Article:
In fact, to buy diamonds transparently, Diamond Standard created the Diamond Standard Exchange where only GIA and IGI registered diamond vendors can offer their diamonds for sale. The Diamond Standard Exchange is where all diamonds are purchased for Diamond Standard commodities.
Diamond Standard only buys from registered vendors, who are established diamond manufacturers and dealers around the world. Vendors offer Diamond Standard diamonds for instant cash purchase or bids. Diamond Standard purchases diamonds using a regulator-approved and audited process. Their system automatically buys or bids on thousands of round diamond types, to acquire statistical samples of a large range of natural supply, and then they pay Cash on Delivery (COD) with no returns.
All vendors must be existing GIA and IGI Clients, and deliver the diamonds to their local IGI lab for confirmation. Diamond Standard handles global settlement and customs.
Each diamond coin consists of eight to nine natural diamonds so that each coin has the same carat weight, color, and clarity. Of course, creating these coins is easier said than done. Even if two diamonds have the same carat weight and have the same cut, the price may vary significantly if the color is different. Therefore, to create standardized coins, the company used a complex optimization program to choose sets of eight to nine diamonds such that each coin adds up to equivalent 4C parameters.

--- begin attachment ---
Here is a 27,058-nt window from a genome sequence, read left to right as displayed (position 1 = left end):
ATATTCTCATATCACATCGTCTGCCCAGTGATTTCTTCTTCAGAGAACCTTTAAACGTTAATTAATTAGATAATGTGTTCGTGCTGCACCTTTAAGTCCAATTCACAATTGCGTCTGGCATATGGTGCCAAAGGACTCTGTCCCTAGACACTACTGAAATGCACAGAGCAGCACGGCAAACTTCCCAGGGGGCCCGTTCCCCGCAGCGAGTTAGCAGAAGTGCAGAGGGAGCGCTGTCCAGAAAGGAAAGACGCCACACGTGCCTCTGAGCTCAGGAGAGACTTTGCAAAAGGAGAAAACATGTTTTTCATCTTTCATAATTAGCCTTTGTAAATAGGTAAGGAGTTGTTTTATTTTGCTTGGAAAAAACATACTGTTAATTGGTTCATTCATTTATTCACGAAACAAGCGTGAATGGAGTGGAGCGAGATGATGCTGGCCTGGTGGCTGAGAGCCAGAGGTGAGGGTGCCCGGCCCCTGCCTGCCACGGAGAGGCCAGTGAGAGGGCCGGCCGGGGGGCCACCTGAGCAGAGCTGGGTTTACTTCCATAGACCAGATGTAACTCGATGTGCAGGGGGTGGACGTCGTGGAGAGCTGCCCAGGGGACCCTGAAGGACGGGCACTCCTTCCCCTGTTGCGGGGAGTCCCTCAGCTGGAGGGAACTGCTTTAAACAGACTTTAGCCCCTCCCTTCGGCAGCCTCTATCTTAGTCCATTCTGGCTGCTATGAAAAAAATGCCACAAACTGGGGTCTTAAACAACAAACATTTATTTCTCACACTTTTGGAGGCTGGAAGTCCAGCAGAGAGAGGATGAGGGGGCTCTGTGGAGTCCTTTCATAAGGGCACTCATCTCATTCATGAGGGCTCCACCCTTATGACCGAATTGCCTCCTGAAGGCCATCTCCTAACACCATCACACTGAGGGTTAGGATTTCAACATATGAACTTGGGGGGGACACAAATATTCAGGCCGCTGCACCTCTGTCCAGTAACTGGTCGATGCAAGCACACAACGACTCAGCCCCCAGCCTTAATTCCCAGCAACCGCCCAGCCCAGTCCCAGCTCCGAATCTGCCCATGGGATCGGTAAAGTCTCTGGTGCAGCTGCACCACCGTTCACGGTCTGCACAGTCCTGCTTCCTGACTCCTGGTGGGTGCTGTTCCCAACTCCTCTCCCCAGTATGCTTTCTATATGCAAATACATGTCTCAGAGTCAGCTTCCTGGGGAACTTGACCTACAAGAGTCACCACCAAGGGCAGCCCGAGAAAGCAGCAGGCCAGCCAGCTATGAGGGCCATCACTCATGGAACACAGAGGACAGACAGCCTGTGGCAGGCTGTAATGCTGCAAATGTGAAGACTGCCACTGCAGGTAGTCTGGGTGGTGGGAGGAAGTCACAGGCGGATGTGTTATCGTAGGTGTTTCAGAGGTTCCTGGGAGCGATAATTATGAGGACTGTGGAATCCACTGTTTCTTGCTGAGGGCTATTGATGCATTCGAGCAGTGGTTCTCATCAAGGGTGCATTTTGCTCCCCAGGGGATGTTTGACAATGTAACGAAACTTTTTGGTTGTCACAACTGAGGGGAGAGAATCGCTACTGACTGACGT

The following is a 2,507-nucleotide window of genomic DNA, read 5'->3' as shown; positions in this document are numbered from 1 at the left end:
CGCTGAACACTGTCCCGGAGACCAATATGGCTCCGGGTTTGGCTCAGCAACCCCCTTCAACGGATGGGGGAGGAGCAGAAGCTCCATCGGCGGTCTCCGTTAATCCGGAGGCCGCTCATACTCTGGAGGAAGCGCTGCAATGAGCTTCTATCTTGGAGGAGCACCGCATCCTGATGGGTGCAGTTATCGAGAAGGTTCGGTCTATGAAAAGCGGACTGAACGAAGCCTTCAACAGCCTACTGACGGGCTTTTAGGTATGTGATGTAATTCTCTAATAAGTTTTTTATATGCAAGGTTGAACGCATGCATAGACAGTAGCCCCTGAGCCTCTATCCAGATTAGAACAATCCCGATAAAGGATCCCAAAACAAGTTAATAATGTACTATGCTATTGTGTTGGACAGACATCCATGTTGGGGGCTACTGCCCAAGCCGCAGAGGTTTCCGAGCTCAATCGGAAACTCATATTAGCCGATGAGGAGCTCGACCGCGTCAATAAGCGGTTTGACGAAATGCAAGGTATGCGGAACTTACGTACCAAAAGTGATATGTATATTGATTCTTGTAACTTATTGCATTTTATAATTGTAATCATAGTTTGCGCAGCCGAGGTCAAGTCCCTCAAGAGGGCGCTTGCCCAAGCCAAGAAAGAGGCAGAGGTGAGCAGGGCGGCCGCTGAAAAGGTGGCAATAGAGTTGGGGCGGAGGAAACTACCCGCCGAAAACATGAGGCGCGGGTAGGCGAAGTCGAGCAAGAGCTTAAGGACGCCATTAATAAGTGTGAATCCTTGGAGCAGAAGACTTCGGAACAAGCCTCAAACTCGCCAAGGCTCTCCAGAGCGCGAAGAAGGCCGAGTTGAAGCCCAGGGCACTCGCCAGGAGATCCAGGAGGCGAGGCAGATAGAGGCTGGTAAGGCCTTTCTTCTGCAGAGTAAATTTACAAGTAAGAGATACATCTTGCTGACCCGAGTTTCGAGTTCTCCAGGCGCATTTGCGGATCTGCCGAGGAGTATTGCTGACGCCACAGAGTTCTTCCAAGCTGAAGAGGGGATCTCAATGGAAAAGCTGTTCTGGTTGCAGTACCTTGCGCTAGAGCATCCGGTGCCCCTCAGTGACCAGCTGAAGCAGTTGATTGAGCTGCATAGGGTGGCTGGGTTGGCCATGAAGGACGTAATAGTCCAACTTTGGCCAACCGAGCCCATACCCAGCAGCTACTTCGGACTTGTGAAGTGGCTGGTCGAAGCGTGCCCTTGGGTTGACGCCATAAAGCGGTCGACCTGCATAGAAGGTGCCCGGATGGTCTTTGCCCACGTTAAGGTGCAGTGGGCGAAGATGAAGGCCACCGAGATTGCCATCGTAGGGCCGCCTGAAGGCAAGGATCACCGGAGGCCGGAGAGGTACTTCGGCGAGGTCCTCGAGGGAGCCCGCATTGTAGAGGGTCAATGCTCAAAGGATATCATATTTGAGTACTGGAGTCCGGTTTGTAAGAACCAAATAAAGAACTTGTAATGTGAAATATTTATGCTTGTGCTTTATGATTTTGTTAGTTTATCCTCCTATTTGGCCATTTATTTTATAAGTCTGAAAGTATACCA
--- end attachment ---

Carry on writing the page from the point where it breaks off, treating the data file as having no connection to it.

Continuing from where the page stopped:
The process of diamond coin assembly is best described by Cormac Kinney, the founder and CEO of Diamond Standard Co: “Diamond qualities are non-linear, so it was a challenging computer science problem. But in the end, the commodity is based 100% on math, and 0% on trust. Like manufacturers of gold bars, we don’t set the market price. Our role is to make an absolutely consistent unit.”
These diamond coins are then offered to investors who wish to invest in these diamond coins purely as an investment asset. In March 2021, Diamond Standard launched an initial coin offering (ICO) of 5,000 such coins with each costing USD 5,000. This initial coin offering (ICO) was oversubscribed by 50%.
But the story does not end here – the most interesting part of Diamond Standard Co.’s business is that each of the coins it offers has an embedded wireless computer chip. The chip contains information related to each of these diamonds. This means that real-time auditing and authentication of each diamond in a coin can be completed.
The wireless chip also stores a blockchain token. The blockchain data is kept in a public format and can be used to prove that each of these coins is fair and fungible. Additionally, the origin of each diamond in these coins can be traced.
The key to each coin remains with the coin buyer through an Ethereum ERC-20 token. The coin takes approximately 28 days to be delivered to the customer, or to the custodian designated by the customer. The buyer can keep these coins physically with them and can complete a face-to-face transaction with another party using the coins via a blockchain platform.